Senate pushes back against Trump over Syria troop pullout
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Senate pushes back against Trump over Syria troop pullout

Lawmakers vote in favor of Republican-backed measure that warns removing troops from region could destabilize area and create vacuums which Iran or Russia may fill

In this photo from December 30, 2018, shows a line of US military vehicles in Syria's northern city of Manbij. (Delil Souleiman/AFP)
In this photo from December 30, 2018, shows a line of US military vehicles in Syria's northern city of Manbij. (Delil Souleiman/AFP)

WASHINGTON — The Senate voted Monday to oppose the withdrawal of US troops from Syria and Afghanistan, breaking with President Donald Trump as he calls for a military drawdown in those countries.

Senators voted 70-26 for the amendment sponsored by Senate Majority Leader Mitch McConnell. The measure says the Islamic State group and al-Qaeda terrorists still pose a serious threat to the United States, and it warns that “a precipitous withdrawal” of US forces from those countries could “allow terrorists to regroup, destabilize critical regions and create vacuums that could be filled by Iran or Russia.”

Trump abruptly tweeted plans for a US pullout from Syria in December, arguing that the Islamic State group had been defeated even though his intelligence chiefs have said it remains a threat. Trump also ordered the military to develop plans to remove up to half of the 14,000 US forces in Afghanistan.

The strong bipartisan vote comes as Republican senators have increasingly diverged from Trump on foreign policy. When he introduced the amendment last week, McConnell said “ISIS and al-Qaeda have yet to be defeated.”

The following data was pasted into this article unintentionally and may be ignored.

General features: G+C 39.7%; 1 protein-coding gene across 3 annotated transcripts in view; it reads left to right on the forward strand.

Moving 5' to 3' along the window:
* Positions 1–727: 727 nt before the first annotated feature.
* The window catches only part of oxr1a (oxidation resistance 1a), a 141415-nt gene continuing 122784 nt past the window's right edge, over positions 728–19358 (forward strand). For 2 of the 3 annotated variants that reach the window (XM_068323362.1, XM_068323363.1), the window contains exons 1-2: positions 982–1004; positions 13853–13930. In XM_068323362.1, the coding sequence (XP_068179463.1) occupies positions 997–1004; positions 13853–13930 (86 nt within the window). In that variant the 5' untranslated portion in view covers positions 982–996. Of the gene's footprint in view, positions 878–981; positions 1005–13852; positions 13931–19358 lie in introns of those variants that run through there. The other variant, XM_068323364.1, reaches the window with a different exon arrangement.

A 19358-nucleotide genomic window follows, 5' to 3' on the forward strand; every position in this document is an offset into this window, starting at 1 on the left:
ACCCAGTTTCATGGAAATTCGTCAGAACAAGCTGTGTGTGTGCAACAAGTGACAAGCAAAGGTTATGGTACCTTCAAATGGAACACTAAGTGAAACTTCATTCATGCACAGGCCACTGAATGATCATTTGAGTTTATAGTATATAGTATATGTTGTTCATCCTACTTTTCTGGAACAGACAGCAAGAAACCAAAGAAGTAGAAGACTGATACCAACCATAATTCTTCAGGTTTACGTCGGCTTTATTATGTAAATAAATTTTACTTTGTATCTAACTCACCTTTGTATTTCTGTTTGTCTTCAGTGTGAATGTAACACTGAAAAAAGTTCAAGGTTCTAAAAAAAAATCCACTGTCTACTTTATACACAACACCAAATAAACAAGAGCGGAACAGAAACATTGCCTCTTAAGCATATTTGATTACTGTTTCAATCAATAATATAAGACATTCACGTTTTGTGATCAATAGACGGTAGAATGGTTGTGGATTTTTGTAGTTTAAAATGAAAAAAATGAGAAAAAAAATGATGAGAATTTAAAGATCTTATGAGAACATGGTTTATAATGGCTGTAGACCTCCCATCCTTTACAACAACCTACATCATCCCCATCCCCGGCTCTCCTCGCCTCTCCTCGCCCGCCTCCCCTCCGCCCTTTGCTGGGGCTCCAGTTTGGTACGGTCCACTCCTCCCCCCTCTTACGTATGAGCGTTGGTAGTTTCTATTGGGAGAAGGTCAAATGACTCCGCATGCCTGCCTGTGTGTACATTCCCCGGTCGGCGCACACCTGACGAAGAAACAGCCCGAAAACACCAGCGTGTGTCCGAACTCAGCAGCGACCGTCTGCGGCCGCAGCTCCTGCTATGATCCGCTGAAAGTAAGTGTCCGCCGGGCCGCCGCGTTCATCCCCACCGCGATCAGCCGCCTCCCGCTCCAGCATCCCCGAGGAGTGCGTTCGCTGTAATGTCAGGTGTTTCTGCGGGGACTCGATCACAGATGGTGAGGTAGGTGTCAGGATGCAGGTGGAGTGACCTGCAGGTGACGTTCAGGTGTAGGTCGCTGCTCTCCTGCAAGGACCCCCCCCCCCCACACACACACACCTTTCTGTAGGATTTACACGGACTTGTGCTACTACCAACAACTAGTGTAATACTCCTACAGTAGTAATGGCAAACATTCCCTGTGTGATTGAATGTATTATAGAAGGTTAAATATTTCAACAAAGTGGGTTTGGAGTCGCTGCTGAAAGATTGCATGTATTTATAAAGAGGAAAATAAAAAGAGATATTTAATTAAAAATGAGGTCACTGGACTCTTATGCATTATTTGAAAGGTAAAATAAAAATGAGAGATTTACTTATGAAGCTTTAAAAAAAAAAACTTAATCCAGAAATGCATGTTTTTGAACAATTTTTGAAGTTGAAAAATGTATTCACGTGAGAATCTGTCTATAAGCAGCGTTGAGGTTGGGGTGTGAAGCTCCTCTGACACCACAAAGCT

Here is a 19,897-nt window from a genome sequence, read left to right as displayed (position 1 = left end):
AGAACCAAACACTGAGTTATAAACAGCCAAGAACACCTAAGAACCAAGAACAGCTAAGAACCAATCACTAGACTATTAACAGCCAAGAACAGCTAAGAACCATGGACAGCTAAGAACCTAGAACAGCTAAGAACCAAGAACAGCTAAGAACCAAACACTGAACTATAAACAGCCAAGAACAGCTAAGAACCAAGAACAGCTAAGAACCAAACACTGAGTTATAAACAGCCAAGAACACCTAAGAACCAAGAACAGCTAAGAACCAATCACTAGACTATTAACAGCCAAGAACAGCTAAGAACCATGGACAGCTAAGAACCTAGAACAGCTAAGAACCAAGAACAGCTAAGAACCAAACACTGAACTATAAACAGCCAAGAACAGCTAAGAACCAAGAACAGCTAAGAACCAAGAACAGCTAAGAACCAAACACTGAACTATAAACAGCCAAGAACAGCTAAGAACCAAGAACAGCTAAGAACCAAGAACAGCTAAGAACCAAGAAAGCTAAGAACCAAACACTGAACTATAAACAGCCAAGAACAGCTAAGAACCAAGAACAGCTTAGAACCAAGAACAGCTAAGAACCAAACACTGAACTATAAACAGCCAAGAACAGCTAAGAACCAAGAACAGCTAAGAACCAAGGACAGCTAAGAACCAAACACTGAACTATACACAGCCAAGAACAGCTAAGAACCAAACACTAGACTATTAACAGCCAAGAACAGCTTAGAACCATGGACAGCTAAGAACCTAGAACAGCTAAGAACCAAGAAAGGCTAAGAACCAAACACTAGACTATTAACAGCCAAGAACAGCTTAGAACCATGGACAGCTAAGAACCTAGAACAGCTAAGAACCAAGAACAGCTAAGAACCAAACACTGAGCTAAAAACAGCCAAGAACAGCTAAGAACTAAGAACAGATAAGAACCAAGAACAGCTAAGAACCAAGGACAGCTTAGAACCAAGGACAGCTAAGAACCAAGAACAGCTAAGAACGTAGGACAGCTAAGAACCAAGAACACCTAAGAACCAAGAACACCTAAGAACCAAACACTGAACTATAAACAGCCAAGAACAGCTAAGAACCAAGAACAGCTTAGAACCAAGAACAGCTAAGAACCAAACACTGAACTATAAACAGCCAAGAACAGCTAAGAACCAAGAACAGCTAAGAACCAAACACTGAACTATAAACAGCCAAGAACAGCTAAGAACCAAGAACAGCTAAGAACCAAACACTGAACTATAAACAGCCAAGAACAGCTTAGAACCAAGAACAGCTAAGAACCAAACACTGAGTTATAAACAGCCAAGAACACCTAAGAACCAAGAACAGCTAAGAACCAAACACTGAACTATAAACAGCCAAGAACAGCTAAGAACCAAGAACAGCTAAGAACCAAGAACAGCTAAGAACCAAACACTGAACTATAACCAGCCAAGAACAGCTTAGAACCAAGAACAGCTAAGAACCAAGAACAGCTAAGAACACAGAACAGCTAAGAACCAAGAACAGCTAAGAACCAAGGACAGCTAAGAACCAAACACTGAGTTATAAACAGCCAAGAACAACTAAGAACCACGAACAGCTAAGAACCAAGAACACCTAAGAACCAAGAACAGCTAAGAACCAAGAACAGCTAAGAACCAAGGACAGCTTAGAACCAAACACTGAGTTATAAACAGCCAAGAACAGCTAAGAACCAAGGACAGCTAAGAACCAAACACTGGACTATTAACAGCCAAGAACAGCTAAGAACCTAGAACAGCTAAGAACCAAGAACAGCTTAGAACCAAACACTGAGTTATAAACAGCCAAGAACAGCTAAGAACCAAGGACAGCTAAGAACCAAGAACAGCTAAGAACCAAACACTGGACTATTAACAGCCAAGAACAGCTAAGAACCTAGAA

In this file photo taken on January 25, 2019, US Senate Majority Leader Mitch McConnell talks with reporters at the US Capitol in Washington, DC (WIN MCNAMEE / GETTY IMAGES NORTH AMERICA / AFP)

McConnell’s amendment, which is nonbinding, would encourage cooperation between the White House and Congress to develop long-term strategies in both nations, “including a thorough accounting of the risks of withdrawing too hastily.”

Idaho Sen. Jim Risch, the chairman of the Senate Foreign Relations Committee, said the amendment was not a rebuke to Trump, though he added, “we can do things over there which will make us safer here.”

While the majority of senators voted for the amendment, a handful of Republicans voted against it. McConnell’s Kentucky colleague, Republican Sen. Rand Paul said before the vote that “enough is enough” and the money spent on wars should be spent at home.

“I want to compliment President Trump for being bold and brave,” Paul said.

Many of the most liberal members of the Senate — including several Democrats who are eyeing presidential runs in 2020 — also voted against the amendment. Sen. Bernie Sanders, I-Vt., and others have agreed with Paul that the United States should withdraw, though they have criticized Trump for his sudden announcement.

McConnell’s provision was added to a wide-ranging foreign policy bill that has been pending on the Senate floor for several weeks. The legislation includes measures supporting Israel and Jordan and would slap sanctions on Syrians involved in war crimes. The Senate is expected to vote on the broader measure later this week.

That bill has split centrist and liberal Democrats due to a provision from Sen. Marco Rubio, R-Fla., that seeks to counter the global Boycott, Divest and Sanctions movement against Israel over its treatment of Palestinians and the West Bank settlement enterprise. Israel sees a growing threat from the BDS movement, which has led to increased boycotts of the Jewish state in support of the Palestinians.

A man holds a sign during a rally in support of the BDS movement in Albany New York, on June 15, 2016. (AP/Mike Groll)

That has led to a “boycott of the boycotts” as Israel pushes back against those aligned with BDS.

In support of Israel, Rubio’s measures would affirm the legal authority of state and local governments to restrict contracts and take other actions against those “engaged in BDS conduct.” Several states are facing lawsuits after taking action against workers supporting boycotts of Israel.

Opponents say Rubio’s measure infringes on free speech.

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